You know I love this story. I love it so much I am going to be following it for weeks, and I hope for years. A homeless guy takes over a $2 million mansion in Florida, which was sitting empty while Bank of America dicked around and never sold or rented it, and now the bank is going to have a tough time getting rid of him.
I have friends in the Gun Left, and even a few in the Gun Right, who firmly believe that they have to have a large collection of dangerous weapons so that when the Forces of Repression or the International Socialist Order come marching up to their doors to lock them up in concentration camps, they can fight back for their freedom. Like this, I guess.Read more »
Documentary filmmaker and longtime queer community activist and leader David Weissman is leaving San Francisco -- because he and three other tenants of his place on Oak Street have been evicted under the Ellis Act. These evictions are happening all over town; it's a disaster. Weissman isn't going quietly, though; he's penned a sharp letter to Sup. Scott Weiner that's making the rounds in tenant and LGBT circles and creating enough controversy that Wiener has put out a long response.
Weissman told me the rash of Ellis Act evictions is horrifying, particularly when seniors are involved. "So many people who have lived through the AIDS epidemic are now finding themselves unwanted and adrift," he said. "There have always been two competing visions of San Francisco, and the one that's ascendant now says that people who can own property and make a lot of money will make this a better city. But I've always believed that what makes this city great are the creative types who don't always have a lot of money."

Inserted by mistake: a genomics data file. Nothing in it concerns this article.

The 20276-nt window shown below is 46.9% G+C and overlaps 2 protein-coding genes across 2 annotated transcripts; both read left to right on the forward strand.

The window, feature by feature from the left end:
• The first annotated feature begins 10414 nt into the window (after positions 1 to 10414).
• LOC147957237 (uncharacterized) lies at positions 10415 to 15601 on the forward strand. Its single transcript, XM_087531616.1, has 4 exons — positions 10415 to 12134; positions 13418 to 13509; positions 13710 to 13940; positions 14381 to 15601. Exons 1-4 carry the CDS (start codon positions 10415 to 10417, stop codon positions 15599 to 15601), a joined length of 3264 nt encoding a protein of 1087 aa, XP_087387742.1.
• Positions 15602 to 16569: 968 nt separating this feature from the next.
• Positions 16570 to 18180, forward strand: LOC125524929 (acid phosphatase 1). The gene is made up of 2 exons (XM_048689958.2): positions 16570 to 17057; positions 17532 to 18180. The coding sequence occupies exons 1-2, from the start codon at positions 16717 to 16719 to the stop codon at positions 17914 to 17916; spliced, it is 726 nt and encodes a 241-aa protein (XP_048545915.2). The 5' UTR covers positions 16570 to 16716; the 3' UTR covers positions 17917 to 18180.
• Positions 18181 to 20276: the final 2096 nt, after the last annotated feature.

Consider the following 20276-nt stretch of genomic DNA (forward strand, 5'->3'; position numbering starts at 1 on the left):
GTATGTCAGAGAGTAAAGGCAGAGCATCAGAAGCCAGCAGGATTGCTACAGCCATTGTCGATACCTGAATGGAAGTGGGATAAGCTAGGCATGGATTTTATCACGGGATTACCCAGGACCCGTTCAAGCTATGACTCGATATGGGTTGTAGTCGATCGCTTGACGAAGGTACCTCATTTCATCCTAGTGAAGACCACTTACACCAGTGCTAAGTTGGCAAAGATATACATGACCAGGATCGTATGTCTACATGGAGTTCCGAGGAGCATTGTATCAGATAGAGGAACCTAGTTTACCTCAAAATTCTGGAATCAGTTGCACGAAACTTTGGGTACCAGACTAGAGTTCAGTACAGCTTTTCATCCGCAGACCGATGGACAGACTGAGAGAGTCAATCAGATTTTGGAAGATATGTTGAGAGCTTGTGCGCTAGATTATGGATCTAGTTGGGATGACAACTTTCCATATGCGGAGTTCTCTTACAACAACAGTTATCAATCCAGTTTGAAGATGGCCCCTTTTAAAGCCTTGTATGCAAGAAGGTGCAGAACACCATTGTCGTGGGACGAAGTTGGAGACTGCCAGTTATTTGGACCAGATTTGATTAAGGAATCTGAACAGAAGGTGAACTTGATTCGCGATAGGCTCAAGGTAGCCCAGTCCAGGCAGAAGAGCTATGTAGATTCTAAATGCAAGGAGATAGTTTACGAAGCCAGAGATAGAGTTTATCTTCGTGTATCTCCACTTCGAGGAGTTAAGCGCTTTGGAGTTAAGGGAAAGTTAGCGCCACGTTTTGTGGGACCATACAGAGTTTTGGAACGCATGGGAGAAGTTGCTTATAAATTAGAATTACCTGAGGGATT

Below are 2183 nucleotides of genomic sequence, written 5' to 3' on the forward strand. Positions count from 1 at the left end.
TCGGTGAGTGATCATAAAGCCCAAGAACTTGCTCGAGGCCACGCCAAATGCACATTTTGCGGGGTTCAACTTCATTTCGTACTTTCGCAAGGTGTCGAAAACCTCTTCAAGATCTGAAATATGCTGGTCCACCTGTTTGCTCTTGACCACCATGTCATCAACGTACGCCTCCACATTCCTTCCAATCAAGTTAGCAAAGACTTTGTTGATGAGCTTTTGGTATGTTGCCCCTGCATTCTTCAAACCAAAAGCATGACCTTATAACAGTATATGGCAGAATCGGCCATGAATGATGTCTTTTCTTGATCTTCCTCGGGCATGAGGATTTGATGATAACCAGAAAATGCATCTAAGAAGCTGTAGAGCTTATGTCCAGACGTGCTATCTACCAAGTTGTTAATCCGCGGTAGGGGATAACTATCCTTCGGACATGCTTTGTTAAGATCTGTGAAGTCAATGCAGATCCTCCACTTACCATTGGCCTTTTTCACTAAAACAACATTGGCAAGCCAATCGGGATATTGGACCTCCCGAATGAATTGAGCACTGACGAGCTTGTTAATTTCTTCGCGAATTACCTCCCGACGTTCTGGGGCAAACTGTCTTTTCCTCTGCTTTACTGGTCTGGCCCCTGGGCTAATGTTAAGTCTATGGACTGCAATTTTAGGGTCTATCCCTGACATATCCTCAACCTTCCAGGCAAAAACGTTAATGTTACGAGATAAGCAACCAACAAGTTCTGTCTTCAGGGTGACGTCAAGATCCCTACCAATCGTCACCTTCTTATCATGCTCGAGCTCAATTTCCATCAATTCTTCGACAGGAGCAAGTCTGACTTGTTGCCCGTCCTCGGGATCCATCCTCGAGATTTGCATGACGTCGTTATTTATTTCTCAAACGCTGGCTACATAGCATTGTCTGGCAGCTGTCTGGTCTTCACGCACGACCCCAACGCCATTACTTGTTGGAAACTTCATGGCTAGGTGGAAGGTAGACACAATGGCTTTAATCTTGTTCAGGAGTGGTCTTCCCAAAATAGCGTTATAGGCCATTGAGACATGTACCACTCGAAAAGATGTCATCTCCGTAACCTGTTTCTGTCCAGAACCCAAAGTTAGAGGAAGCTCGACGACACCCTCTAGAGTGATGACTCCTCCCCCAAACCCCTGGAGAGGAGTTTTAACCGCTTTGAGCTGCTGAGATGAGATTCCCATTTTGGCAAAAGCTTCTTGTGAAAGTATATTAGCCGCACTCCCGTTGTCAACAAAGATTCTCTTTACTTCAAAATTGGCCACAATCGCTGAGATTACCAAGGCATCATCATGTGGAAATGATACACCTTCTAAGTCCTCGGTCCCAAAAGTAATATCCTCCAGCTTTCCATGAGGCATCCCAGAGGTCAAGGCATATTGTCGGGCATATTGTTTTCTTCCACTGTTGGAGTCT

Read his letter to Wiener and the supervisor's response after the jump. (UPDATE: It's worth noting what Weissman posted below, that he is not becoming homeless and spends half his time in Portland, where he will no doubt now live. He won't be a San Franciscan any more. He writes: "Thanks to everyone for your kind words of support. The letter was intended to bring attention to the larger issues at stake, that most renters in SF are in serious and increasing risk of Ellis Act eviction. As most of you know, my own situation is unusual, in that I've been living back and forth between SF and Portland since 2004, with the full knowledge of my benevolent late landlords. I will always be a San Franciscan in my heart, and am trying to find ways to maintain some kind of base there." Read more »
Tell me: Does any sane person really believe that the world would be a better and safer place if Rick Stevens had been executed by the state of California?
The guy was all fucked up on drugs when he shot three men. Horrible crime. He spent most of his adult life in prison. And now, at 72, he's out on the streets -- where the odds that he will ever hurt anyone again are infintessimally small.Read more »
Mayor Ed Lee punctuated his State of the City speech with a nice little quip: "Every San Franciscan deserves a clean, safe place to call home." I agree.
So why, in a speech lasting more than an hour, did the mayor not once mention that thousands of San Franciscans are facing the loss of their homes -- and will be forced out of the city -- because of the same policies that he's proudly promoting?Read more »
Oh My Freakin God, the Gavster has a book and it's called "Citizenville." And it's all about how government isn't a vending machine and we should look to the private sector to do everything much better with a lot of technology. I suspect there's not a lot in the book about homelss policy or poverty or income inequality, since those can't be solved with an app. Check out the trailer. Gack.
San Francisco's new poet laureate, who also happens to be a Guardian columnist, gets officially inaugurated Jan. 27 -- and while I have no idea what he's going to say, I expect it will be lively. Murguia's a political poet and has a lot to say about what's happening and what's happened to the Mission and the Latino community. He's also, of course, an awesome writer, so expect a lyrical presentation. 1 pm to 3 pm, Koret Auditorium, SF public library.